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What will shopping districts look like in the future?

Retail is important, not just because it is a major part of the global economy, but also it is a fundamental part of what we do. From essential shopping for food and health to improve our lives to wild impulse purchases. It isn’t just this, we must recognise it is part of our social history and culture.


There are so many places where we go to shop – the major supermarket, the high street, the out of town retail park, the shopping mall and of course the corner shop. Each is important with its own characteristics but over the past ten years each is being increasingly challenged by social change and the rise of the internet, which allows browsing and buying from the comfort of the home or indeed from almost anywhere by using the ubiquitous smart phone. This is a huge challenge not just to retailers but to our social lives.

Will internet shopping take over with the inevitable demise of the high street as we know them? Or perhaps the two will learn to live happily side by side, each complimenting the other. I favour the latter, but shops and shopping districts need to change and change quickly to ensure their economic survival. Each retailer will need to adapt their offer to ensure that it is still relevant in the market today. Similarly, the major shopping districts will have to undergo some fundamental change to ensure that they continue to attract the volume of visitors that their retail tenants demand whilst maintaining and enhancing the value of their real estate.

The experience economy

Essential shopping is becoming fractured and based on convenience and already the major food retailers are adjusting to this with smaller ‘convenience’ stores. This trend is likely to continue. For discretionary shopping, 85% of consumers report that they like to visit stores as they like to see, touch and feel the product before buying. Shops then must sell an experience, rather than a product, and ensure that their range is available to see, accepting that the shopper can buy online once they are happy with the product.

Shopping districts need to become an attractive destination to facilitate this change to an experience economy and to attract shoppers to their district. The essentials for this are food and leisure offers, which must be of a high standard. Successful examples will create a social space in itself that includes shops, restaurants and leisure.

The Middle East has led the way here for some time and the shopping districts that we designed in this region have had significantly higher food and leisure percentages. Moreover, each district has sought a broad range of food outlets from the traditional food court to high-end restaurants and importantly a unique leisure experience.  For example, at the soon to open Mall of Egypt in Cairo (below), we have designed a snow park with ski slopes and snow play areas. At Dubai Mall there is the famous fountains with overlooking restaurants. 

How will we get there?

A major part of the destination experience is making access a pleasant, easy experience. This relates to the amount of traffic, ease of car parking, ease of getting in and out, how connected the public transport system is and the ‘feel’ of the space. This is all changing, fast!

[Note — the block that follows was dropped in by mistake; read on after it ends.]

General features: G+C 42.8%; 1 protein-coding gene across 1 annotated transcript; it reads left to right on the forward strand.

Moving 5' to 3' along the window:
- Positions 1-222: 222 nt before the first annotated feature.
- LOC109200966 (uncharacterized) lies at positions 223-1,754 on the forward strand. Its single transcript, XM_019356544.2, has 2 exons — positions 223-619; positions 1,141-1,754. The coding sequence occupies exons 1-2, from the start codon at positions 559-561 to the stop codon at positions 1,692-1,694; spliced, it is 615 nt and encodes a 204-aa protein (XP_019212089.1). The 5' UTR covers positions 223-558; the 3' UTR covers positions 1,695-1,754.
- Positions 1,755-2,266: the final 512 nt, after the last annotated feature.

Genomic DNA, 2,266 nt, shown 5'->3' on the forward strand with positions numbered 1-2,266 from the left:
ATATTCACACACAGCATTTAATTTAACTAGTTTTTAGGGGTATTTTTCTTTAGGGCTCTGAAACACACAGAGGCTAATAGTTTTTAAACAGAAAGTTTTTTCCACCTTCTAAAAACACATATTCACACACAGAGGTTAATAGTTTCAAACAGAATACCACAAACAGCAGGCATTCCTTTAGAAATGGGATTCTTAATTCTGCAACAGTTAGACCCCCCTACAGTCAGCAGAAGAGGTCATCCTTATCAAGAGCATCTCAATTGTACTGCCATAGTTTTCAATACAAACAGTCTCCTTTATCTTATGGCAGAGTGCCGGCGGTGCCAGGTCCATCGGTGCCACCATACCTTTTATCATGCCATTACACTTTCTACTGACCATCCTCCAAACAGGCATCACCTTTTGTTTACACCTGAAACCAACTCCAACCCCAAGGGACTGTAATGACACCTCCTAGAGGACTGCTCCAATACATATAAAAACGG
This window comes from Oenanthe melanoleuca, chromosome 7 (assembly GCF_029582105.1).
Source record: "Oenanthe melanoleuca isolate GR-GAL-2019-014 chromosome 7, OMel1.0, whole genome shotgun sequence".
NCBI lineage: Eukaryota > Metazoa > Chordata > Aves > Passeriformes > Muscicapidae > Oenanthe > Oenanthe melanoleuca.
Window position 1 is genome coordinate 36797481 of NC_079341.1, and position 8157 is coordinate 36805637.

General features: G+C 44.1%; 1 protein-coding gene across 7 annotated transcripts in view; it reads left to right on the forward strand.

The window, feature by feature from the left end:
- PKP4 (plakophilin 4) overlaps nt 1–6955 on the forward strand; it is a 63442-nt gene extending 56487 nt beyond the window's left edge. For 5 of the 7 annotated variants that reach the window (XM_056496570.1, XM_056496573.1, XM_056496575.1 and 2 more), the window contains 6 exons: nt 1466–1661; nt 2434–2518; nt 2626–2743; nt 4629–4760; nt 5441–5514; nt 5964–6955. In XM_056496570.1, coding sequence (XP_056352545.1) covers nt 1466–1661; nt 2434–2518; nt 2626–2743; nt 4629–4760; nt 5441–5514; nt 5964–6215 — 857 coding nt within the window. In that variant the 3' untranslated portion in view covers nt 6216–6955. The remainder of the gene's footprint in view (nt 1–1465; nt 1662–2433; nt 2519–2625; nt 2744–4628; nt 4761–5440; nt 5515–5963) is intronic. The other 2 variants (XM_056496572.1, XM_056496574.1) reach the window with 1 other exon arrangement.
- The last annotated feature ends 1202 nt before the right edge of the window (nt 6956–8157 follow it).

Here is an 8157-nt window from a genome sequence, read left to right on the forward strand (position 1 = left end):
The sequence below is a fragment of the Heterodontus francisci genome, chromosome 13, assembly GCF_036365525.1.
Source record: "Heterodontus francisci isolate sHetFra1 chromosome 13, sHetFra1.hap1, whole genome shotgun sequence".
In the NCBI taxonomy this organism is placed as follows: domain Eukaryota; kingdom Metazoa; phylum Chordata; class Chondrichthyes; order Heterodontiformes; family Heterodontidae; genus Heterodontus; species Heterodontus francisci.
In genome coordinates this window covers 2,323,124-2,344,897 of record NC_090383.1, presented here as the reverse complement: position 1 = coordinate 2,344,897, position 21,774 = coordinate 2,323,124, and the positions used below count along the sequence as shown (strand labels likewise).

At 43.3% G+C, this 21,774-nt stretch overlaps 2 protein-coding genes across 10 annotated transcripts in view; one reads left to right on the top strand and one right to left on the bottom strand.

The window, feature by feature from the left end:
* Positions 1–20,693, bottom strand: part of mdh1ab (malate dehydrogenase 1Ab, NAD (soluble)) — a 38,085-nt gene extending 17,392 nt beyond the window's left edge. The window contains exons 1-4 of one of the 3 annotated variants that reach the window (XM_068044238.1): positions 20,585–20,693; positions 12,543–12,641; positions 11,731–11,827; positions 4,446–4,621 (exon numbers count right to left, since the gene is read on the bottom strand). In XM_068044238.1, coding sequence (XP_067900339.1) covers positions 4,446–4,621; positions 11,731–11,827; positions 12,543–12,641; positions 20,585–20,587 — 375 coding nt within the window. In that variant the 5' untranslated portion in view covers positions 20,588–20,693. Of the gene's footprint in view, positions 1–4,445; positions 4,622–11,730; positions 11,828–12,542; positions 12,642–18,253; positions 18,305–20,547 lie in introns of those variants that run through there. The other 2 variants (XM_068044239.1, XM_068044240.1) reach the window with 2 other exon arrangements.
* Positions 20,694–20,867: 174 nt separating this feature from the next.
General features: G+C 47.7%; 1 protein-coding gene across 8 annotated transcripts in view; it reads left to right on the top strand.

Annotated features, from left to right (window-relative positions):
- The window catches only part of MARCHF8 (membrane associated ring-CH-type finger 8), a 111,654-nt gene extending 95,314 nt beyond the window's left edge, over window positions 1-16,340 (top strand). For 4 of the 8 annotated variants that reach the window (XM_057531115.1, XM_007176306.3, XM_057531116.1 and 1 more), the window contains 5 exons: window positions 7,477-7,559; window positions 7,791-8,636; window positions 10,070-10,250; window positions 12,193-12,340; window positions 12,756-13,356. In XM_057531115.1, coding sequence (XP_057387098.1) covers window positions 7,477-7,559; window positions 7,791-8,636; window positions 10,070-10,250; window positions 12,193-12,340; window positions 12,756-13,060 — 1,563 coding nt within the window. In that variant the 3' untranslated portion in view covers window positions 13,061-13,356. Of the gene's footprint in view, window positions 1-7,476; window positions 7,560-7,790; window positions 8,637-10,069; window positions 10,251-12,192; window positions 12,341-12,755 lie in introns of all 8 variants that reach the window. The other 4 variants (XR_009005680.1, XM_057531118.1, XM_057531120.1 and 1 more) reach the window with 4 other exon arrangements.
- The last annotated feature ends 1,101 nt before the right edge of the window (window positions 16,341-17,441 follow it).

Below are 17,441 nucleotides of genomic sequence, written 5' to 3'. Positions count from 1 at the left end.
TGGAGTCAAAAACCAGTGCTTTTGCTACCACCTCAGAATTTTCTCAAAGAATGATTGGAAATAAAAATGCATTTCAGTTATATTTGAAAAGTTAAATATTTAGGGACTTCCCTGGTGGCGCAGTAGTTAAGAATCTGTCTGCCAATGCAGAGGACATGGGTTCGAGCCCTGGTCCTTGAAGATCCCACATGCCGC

Recent investment into electric vehicles is huge and the pace of development is accelerating. We can now envisage the future where electric, autonomous vehicles are the norm, the vast swathes of car parking currently designed for shoppers will become temporary, and overnight charging areas for these vehicles and destinations will have large arrival areas where people are dropped off and picked up. Excess car park areas may become leisure and major goods collection depots for online shoppers. New issues will arise and The power requirement for electric car charging will be more than required to run the destination until the ‘super battery’ is finally developed and this will bring its own issues.

Freight consolidation could reduce the numbers of vehicles coming into town centres by up to 70%. For example, large electric lorries would delivering goods to a consolidation centre in a non-congested area with smaller electric (autonomous) vehicles shuttling goods in and out of the main centre and to the collection depots. You could see this further develop to on site consolidation locations using the redundant car parks with deliveries coming at night and combine with the click and collect depots. Then shopping districts really become an integrated destination with online shoppers coming to a centre for lunch, a leisure activity and to collect their shopping.

Data Revolution

The data revolution is already here. Mobile phones have changed the world. We are tracked by our credit cards, store cards, internet roaming, security cameras, footfall counters and so on. The traditional way of renting retail space by turnover is over. Retail outlets are marketing stations creating brand awareness and actual sales can be made anywhere using data. We have the ability now to base shop rents on ‘how many potential customers pass your door’. Thus good design will be all about how to get maximum footfall in maximum areas to allow the retailers to maximise their potential and our clients to maximise rent. Using technology our modelling can now predict future footfall, which can then be validated by data collection. This in turn can also be used to masterplan new cities or fix old ones by using footfall modelling  to show how strategically planned uses can ensure people will flow round the city to give it increased vibrancy and wealth.

Simon Harden is UK head of retail at WSP | Parsons Brinckerhoff

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